My interpretation of this is that you don't want to be more selfish, and instead you want to become more responsible, responsible towards self.

By becoming responsible, you will need to face that which has broken down, or prevented self-esteem and self-worth to emerge, and rebuild these traits as they are the foundational building block of our experience of being.

In this process you will have to face some shadows of the past, and also aspects of the current that you are avoiding or not able to see.

Pursuing a spiritual journey without facing one's shadows is spiritual bypassing, using spirituality as a solution to avoid having to deal with the psychological issues that we've accumulated throughout our lives.

We need to own back these disowned aspects. This means that we need to stop and see what it is that is weighing us down. We need to become aware of our dogma and our self-created defense and control mechanisms which sole purpose has been to build a tough shell, or wall, around those sensitivities in our lives, so that we don't have to, or have to fully experience the related pain and suffering.

One of the most common problems, or distractions with personal development is that we turn outwards and try to solve external problems. We identify problems with our work, with our families, with our partners and with all and everything that is around us that rub us the wrong way. What we need to do is to shift focus from that external world and shift focus towards ourselves and start figuring out where we have gotten ourselves stuck and how we need to get ourselves unstuck. This could be interpreted as what you say "becoming selfish", but I want to call call this "becoming responsible" for self and the world that we create for ourselves.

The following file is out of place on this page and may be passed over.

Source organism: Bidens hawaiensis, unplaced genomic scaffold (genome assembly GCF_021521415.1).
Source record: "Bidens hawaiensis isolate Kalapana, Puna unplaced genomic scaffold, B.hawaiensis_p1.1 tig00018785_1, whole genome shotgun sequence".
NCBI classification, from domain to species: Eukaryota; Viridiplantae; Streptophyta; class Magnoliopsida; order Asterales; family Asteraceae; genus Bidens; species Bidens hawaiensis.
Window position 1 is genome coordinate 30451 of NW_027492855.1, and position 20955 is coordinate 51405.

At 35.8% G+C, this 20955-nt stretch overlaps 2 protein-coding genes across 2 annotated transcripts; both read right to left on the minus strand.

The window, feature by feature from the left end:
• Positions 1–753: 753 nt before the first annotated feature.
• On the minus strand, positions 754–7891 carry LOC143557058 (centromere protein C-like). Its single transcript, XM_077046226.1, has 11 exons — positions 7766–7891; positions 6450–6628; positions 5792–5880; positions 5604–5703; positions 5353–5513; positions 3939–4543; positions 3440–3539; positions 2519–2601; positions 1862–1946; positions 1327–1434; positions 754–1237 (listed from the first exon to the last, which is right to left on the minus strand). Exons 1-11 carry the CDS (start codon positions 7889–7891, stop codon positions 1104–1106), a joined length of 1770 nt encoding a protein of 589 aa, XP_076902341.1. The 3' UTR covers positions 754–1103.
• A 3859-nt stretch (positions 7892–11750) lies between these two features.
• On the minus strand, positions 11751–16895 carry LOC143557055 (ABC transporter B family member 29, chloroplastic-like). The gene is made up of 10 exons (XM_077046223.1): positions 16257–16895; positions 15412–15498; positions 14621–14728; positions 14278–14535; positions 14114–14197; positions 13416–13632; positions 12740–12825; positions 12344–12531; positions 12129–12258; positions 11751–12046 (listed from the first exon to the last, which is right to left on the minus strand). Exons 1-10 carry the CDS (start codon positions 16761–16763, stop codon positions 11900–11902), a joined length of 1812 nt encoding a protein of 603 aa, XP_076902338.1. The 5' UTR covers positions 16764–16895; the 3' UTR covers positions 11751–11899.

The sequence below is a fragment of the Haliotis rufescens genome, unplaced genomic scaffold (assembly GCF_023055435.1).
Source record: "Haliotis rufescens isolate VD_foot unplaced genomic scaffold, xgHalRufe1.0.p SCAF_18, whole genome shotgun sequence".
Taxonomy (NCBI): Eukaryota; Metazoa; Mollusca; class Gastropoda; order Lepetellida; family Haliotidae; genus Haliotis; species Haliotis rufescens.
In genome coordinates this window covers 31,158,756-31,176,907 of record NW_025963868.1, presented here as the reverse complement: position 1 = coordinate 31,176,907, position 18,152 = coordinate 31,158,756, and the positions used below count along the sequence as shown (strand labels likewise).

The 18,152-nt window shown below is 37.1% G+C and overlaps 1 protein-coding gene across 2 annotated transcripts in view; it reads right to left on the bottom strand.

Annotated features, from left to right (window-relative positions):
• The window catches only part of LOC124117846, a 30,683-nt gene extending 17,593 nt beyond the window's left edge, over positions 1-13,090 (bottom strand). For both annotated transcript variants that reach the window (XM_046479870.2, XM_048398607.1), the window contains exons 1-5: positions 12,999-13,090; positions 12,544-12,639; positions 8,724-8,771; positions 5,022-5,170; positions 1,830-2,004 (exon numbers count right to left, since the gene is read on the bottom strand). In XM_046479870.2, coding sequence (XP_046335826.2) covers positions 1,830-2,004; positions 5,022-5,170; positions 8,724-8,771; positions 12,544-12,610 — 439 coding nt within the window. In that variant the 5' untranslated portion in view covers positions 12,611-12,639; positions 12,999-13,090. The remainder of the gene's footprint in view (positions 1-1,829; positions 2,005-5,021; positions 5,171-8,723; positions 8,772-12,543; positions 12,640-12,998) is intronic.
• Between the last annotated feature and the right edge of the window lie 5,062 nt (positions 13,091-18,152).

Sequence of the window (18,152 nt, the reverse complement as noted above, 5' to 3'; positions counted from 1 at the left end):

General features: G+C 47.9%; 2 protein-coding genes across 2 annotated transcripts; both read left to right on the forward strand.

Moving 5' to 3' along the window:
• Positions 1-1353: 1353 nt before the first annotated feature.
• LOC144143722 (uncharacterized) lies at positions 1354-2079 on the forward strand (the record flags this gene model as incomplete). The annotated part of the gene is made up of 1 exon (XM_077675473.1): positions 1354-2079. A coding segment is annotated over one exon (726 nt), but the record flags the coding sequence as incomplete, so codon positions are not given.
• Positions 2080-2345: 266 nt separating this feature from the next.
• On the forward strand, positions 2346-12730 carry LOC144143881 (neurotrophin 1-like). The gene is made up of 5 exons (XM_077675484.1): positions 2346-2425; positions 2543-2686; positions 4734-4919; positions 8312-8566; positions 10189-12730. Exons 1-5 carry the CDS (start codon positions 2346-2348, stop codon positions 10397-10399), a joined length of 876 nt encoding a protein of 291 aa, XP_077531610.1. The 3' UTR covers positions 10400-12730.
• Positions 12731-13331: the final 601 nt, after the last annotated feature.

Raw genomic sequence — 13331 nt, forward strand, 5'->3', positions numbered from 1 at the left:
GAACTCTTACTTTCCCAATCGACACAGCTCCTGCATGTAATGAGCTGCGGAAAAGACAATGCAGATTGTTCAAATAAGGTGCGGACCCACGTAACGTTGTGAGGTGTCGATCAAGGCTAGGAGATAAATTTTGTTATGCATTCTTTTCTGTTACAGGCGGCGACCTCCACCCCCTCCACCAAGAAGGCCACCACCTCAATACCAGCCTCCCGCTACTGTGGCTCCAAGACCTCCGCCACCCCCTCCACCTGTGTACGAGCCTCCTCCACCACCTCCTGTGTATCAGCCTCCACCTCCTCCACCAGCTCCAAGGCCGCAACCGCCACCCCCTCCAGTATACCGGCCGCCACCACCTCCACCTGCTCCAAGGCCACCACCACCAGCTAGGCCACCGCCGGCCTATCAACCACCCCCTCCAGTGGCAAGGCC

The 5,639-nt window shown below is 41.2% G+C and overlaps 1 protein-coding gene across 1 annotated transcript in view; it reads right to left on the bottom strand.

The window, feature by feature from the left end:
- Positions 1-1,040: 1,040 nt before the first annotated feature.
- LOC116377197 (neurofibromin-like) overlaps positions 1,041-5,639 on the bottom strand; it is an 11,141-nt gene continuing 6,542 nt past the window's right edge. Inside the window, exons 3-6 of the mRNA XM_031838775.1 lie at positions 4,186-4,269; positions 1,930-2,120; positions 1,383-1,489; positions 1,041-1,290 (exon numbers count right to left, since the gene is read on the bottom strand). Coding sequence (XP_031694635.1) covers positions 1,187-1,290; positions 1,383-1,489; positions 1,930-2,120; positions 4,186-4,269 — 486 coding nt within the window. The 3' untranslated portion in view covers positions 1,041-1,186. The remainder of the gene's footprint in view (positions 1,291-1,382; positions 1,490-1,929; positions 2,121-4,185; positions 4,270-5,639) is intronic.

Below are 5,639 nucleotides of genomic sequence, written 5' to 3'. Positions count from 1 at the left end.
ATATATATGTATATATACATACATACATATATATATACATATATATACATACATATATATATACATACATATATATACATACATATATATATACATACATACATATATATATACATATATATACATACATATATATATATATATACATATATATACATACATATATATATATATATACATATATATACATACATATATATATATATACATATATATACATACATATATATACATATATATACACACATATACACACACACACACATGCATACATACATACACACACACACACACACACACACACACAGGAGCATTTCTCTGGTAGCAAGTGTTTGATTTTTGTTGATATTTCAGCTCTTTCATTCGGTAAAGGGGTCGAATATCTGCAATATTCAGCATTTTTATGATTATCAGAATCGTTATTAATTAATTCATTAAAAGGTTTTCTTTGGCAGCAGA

This is where we are have the power and freedom to create whatever changes, within ourselves, that contributes towards creating the kind of world that we want.

This doesn't mean that we can change what is, since that which is, just is. But it allows us to make more complex sense of what is happening around us, and shift our own perspective in such ways that we relieve the excessive suffering that we call upon ourselves, by not being able to flow with what is.

For example, bad parents become nothing more than themselves products of circumstances, cultures, their own parents. What they do, or have done, isn't coming from being evil, or wanting to do evil. They simple wasn't capable of doing otherwise, based on their own shadows and suffering. 

Becoming able to shift towards a more complex, more holistic perspective is inevitably followed with emotional detachment, as a long-going process. Gaining more complex and impersonal perspectives also makes it easy to forgive others and ourselves, building a strong foundation for cultivating self-compassion.